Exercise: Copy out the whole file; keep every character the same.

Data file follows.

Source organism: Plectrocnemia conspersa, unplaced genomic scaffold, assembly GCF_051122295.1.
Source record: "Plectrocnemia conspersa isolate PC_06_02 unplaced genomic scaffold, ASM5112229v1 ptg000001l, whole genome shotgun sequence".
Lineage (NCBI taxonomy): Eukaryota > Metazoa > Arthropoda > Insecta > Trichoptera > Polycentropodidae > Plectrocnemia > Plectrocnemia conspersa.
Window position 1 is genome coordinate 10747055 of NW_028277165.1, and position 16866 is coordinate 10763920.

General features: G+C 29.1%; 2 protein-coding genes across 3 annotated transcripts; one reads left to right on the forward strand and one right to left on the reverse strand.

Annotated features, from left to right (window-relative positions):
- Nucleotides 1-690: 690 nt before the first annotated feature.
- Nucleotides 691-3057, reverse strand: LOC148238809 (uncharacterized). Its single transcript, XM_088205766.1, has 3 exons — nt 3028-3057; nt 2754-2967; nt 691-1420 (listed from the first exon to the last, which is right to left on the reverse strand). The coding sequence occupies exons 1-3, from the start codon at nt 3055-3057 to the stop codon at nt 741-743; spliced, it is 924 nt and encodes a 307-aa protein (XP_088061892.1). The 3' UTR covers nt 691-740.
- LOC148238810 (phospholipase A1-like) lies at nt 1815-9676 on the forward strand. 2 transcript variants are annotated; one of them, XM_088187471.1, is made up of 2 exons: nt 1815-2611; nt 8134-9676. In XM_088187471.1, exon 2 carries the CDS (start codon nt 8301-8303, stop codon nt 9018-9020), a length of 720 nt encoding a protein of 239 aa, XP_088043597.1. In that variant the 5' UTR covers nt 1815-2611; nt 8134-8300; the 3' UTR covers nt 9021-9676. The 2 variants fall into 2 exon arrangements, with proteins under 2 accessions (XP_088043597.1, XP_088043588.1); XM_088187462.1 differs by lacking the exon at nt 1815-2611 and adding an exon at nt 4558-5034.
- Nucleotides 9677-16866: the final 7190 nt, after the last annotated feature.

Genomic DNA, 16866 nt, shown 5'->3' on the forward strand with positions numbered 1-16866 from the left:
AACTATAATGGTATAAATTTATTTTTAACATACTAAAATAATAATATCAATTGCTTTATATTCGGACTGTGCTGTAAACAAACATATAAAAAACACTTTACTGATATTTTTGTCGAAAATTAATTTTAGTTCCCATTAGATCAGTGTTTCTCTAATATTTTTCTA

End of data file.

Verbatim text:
Source organism: Plectrocnemia conspersa, unplaced genomic scaffold, assembly GCF_051122295.1.
Source record: "Plectrocnemia conspersa isolate PC_06_02 unplaced genomic scaffold, ASM5112229v1 ptg000001l, whole genome shotgun sequence".
Lineage (NCBI taxonomy): Eukaryota > Metazoa > Arthropoda > Insecta > Trichoptera > Polycentropodidae > Plectrocnemia > Plectrocnemia conspersa.
Window position 1 is genome coordinate 10747055 of NW_028277165.1, and position 16866 is coordinate 10763920.

General features: G+C 29.1%; 2 protein-coding genes across 3 annotated transcripts; one reads left to right on the forward strand and one right to left on the reverse strand.

Annotated features, from left to right (window-relative positions):
- Nucleotides 1-690: 690 nt before the first annotated feature.
- Nucleotides 691-3057, reverse strand: LOC148238809 (uncharacterized). Its single transcript, XM_088205766.1, has 3 exons — nt 3028-3057; nt 2754-2967; nt 691-1420 (listed from the first exon to the last, which is right to left on the reverse strand). The coding sequence occupies exons 1-3, from the start codon at nt 3055-3057 to the stop codon at nt 741-743; spliced, it is 924 nt and encodes a 307-aa protein (XP_088061892.1). The 3' UTR covers nt 691-740.
- LOC148238810 (phospholipase A1-like) lies at nt 1815-9676 on the forward strand. 2 transcript variants are annotated; one of them, XM_088187471.1, is made up of 2 exons: nt 1815-2611; nt 8134-9676. In XM_088187471.1, exon 2 carries the CDS (start codon nt 8301-8303, stop codon nt 9018-9020), a length of 720 nt encoding a protein of 239 aa, XP_088043597.1. In that variant the 5' UTR covers nt 1815-2611; nt 8134-8300; the 3' UTR covers nt 9021-9676. The 2 variants fall into 2 exon arrangements, with proteins under 2 accessions (XP_088043597.1, XP_088043588.1); XM_088187462.1 differs by lacking the exon at nt 1815-2611 and adding an exon at nt 4558-5034.
- Nucleotides 9677-16866: the final 7190 nt, after the last annotated feature.

Genomic DNA, 16866 nt, shown 5'->3' on the forward strand with positions numbered 1-16866 from the left:
AACTATAATGGTATAAATTTATTTTTAACATACTAAAATAATAATATCAATTGCTTTATATTCGGACTGTGCTGTAAACAAACATATAAAAAACACTTTACTGATATTTTTGTCGAAAATTAATTTTAGTTCCCATTAGATCAGTGTTTCTCTAATATTTTTCTA